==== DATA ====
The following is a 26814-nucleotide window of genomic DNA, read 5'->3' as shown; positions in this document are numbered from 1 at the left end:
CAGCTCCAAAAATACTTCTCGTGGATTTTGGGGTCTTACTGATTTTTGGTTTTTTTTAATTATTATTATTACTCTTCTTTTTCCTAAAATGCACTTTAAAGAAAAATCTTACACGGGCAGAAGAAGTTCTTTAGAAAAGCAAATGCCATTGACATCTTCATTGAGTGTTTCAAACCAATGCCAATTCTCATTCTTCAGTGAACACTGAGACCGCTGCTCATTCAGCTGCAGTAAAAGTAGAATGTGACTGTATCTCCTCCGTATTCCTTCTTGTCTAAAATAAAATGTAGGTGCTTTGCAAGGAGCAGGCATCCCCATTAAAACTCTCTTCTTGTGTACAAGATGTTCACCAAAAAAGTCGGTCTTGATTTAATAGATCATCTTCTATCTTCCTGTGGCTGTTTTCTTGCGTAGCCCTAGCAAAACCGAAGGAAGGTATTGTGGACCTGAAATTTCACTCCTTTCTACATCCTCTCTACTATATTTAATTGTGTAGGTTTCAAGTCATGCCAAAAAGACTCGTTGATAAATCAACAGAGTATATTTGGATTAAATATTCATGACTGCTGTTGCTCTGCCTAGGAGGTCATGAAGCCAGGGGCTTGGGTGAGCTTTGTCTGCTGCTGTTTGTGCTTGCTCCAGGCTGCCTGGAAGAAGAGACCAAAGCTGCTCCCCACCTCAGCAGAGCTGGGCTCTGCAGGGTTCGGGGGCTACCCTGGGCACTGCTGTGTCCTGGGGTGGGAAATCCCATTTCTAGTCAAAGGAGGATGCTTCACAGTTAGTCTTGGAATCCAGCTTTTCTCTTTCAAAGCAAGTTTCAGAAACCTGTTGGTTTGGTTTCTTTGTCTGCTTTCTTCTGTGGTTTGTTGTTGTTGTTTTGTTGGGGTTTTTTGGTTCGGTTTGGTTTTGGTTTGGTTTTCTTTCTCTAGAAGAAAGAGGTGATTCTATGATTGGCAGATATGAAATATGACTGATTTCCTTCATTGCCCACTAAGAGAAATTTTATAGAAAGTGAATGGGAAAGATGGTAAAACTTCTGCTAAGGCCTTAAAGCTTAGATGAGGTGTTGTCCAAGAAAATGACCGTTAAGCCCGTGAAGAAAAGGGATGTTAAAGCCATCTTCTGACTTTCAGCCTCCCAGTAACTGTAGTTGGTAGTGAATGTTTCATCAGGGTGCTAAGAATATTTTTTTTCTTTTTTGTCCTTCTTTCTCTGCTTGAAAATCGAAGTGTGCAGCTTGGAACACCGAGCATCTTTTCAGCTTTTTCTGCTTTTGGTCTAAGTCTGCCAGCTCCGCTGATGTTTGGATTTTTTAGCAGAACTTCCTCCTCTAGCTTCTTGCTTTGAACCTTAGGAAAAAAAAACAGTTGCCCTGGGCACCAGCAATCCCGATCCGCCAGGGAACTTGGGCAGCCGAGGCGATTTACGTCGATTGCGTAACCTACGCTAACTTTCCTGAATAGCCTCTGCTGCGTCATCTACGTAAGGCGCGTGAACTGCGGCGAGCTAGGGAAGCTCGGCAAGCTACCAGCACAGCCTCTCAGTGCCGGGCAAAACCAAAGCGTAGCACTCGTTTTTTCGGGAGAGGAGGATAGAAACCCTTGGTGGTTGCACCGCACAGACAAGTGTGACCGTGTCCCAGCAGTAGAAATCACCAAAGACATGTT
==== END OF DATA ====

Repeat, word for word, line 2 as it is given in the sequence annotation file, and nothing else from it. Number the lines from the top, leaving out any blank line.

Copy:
CAGCTCCAAAAATACTTCTCGTGGATTTTGGGGTCTTACTGATTTTTGGTTTTTTTTAATTATTATTATTACTCTTCTTTTTCCTAAAATGCACTTTAAAGAAAAATCTTACACGGGCAGAAGAAGTTCTTTAGAAAAGCAAATGCCATTGACATCTTCATTGAGTGTTTCAAACCAATGCCAATTCTCATTCTTCAGTGAACACTGAGACCGCTGCTCATTCAGCTGCAGTAAAAGTAGAATGTGACTGTATCTCCTCCGTATTCCTTCTTGTCTAAAATAAAATGTAGGTGCTTTGCAAGGAGCAGGCATCCCCATTAAAACTCTCTTCTTGTGTACAAGATGTTCACCAAAAAAGTCGGTCTTGATTTAATAGATCATCTTCTATCTTCCTGTGGCTGTTTTCTTGCGTAGCCCTAGCAAAACCGAAGGAAGGTATTGTGGACCTGAAATTTCACTCCTTTCTACATCCTCTCTACTATATTTAATTGTGTAGGTTTCAAGTCATGCCAAAAAGACTCGTTGATAAATCAACAGAGTATATTTGGATTAAATATTCATGACTGCTGTTGCTCTGCCTAGGAGGTCATGAAGCCAGGGGCTTGGGTGAGCTTTGTCTGCTGCTGTTTGTGCTTGCTCCAGGCTGCCTGGAAGAAGAGACCAAAGCTGCTCCCCACCTCAGCAGAGCTGGGCTCTGCAGGGTTCGGGGGCTACCCTGGGCACTGCTGTGTCCTGGGGTGGGAAATCCCATTTCTAGTCAAAGGAGGATGCTTCACAGTTAGTCTTGGAATCCAGCTTTTCTCTTTCAAAGCAAGTTTCAGAAACCTGTTGGTTTGGTTTCTTTGTCTGCTTTCTTCTGTGGTTTGTTGTTGTTGTTTTGTTGGGGTTTTTTGGTTCGGTTTGGTTTTGGTTTGGTTTTCTTTCTCTAGAAGAAAGAGGTGATTCTATGATTGGCAGATATGAAATATGACTGATTTCCTTCATTGCCCACTAAGAGAAATTTTATAGAAAGTGAATGGGAAAGATGGTAAAACTTCTGCTAAGGCCTTAAAGCTTAGATGAGGTGTTGTCCAAGAAAATGACCGTTAAGCCCGTGAAGAAAAGGGATGTTAAAGCCATCTTCTGACTTTCAGCCTCCCAGTAACTGTAGTTGGTAGTGAATGTTTCATCAGGGTGCTAAGAATATTTTTTTTCTTTTTTGTCCTTCTTTCTCTGCTTGAAAATCGAAGTGTGCAGCTTGGAACACCGAGCATCTTTTCAGCTTTTTCTGCTTTTGGTCTAAGTCTGCCAGCTCCGCTGATGTTTGGATTTTTTAGCAGAACTTCCTCCTCTAGCTTCTTGCTTTGAACCTTAGGAAAAAAAAACAGTTGCCCTGGGCACCAGCAATCCCGATCCGCCAGGGAACTTGGGCAGCCGAGGCGATTTACGTCGATTGCGTAACCTACGCTAACTTTCCTGAATAGCCTCTGCTGCGTCATCTACGTAAGGCGCGTGAACTGCGGCGAGCTAGGGAAGCTCGGCAAGCTACCAGCACAGCCTCTCAGTGCCGGGCAAAACCAAAGCGTAGCACTCGTTTTTTCGGGAGAGGAGGATAGAAACCCTTGGTGGTTGCACCGCACAGACAAGTGTGACCGTGTCCCAGCAGTAGAAATCACCAAAGACATGTT